Israel should try to negotiate a long-term truce with Hamas, Mossad chief Ephraim Halevy said Friday, breaking away from a broad consensus in Israel that the Islamic militants must be shunned.
Halevy was the first senior Israeli security official to propose reaching a deal with the Islamic militants who have killed more than 250 Israelis in scores of attacks.
Israel and Hamas could reach an understanding based on their mutual desire for a long-term truce, he said.
In an interview aired Saturday morning on Israel Radio's Reshet B station, howeverm Halevy presented a more conservative approach, saying that the U.S. brokered road map peace plan came into conflict with Israel's interests.
The former Mossad chief said the initiative poses a threat to Israel's sovereignty in Jerusalem.
Halevy's proposal to talk to Hamas goes against the government's current policy which states it will only deal with the Hamas government if it renounces violence, recognizes Israel and accepts existing peace agreement. Hamas has refused to meet these conditions, but has largely stuck to an informal truce since February 2005.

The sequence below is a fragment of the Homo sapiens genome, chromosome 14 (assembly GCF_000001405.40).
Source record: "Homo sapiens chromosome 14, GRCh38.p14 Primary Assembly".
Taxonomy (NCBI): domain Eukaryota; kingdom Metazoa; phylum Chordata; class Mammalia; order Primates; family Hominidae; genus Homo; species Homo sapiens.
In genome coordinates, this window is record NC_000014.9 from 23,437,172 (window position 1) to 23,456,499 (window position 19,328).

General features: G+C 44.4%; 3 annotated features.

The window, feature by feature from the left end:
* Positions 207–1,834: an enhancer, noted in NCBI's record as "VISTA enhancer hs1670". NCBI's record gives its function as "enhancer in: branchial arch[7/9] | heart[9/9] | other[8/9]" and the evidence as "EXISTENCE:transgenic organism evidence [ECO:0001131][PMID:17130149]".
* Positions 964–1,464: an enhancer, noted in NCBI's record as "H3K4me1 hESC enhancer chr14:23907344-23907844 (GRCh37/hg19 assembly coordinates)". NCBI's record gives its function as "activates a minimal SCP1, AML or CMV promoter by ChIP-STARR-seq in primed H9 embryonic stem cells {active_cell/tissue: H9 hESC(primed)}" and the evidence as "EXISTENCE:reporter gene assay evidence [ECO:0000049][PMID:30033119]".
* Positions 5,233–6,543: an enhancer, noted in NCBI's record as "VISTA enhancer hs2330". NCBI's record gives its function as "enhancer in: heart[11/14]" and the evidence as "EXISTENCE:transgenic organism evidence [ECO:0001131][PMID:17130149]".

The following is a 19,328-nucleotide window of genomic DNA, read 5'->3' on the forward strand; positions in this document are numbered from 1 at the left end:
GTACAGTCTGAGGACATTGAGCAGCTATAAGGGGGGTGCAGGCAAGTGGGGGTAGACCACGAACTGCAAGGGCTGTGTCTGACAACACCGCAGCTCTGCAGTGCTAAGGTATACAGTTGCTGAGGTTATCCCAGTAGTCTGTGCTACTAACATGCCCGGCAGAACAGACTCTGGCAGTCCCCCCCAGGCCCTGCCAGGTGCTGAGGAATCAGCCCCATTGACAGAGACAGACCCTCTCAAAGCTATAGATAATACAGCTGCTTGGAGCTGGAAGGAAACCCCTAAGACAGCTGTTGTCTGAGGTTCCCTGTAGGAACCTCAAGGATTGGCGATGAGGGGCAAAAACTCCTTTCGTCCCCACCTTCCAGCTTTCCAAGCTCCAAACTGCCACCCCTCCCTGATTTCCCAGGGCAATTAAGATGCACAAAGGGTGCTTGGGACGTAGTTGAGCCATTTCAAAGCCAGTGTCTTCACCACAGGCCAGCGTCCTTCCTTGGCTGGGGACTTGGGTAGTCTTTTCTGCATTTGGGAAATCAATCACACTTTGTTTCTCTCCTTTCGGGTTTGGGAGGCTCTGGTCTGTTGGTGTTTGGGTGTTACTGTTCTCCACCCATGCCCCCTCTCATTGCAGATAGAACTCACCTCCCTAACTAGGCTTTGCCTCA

Hamas must commit not to carry out attacks and must accept past Israeli-Palestinian agreements before talks on a long-term truce can begin, Halevy said in a telephone interview.
"I think that now is not the right time for a permanent status agreement since it's not possible because of the great hatred between the sides," Halevy said.
"But if Hamas wants ... a long-term armistice, there is a meeting between the (desire of) the two sides."
Such an understanding could be the basis for future negotiations on interim borders between the two entities, Halevy said.
The former Mossad head is currently on a public relations tour promoting his new book "Man in the Shadows." He recently appeared as a guest on Comedy Central's The Daily Show.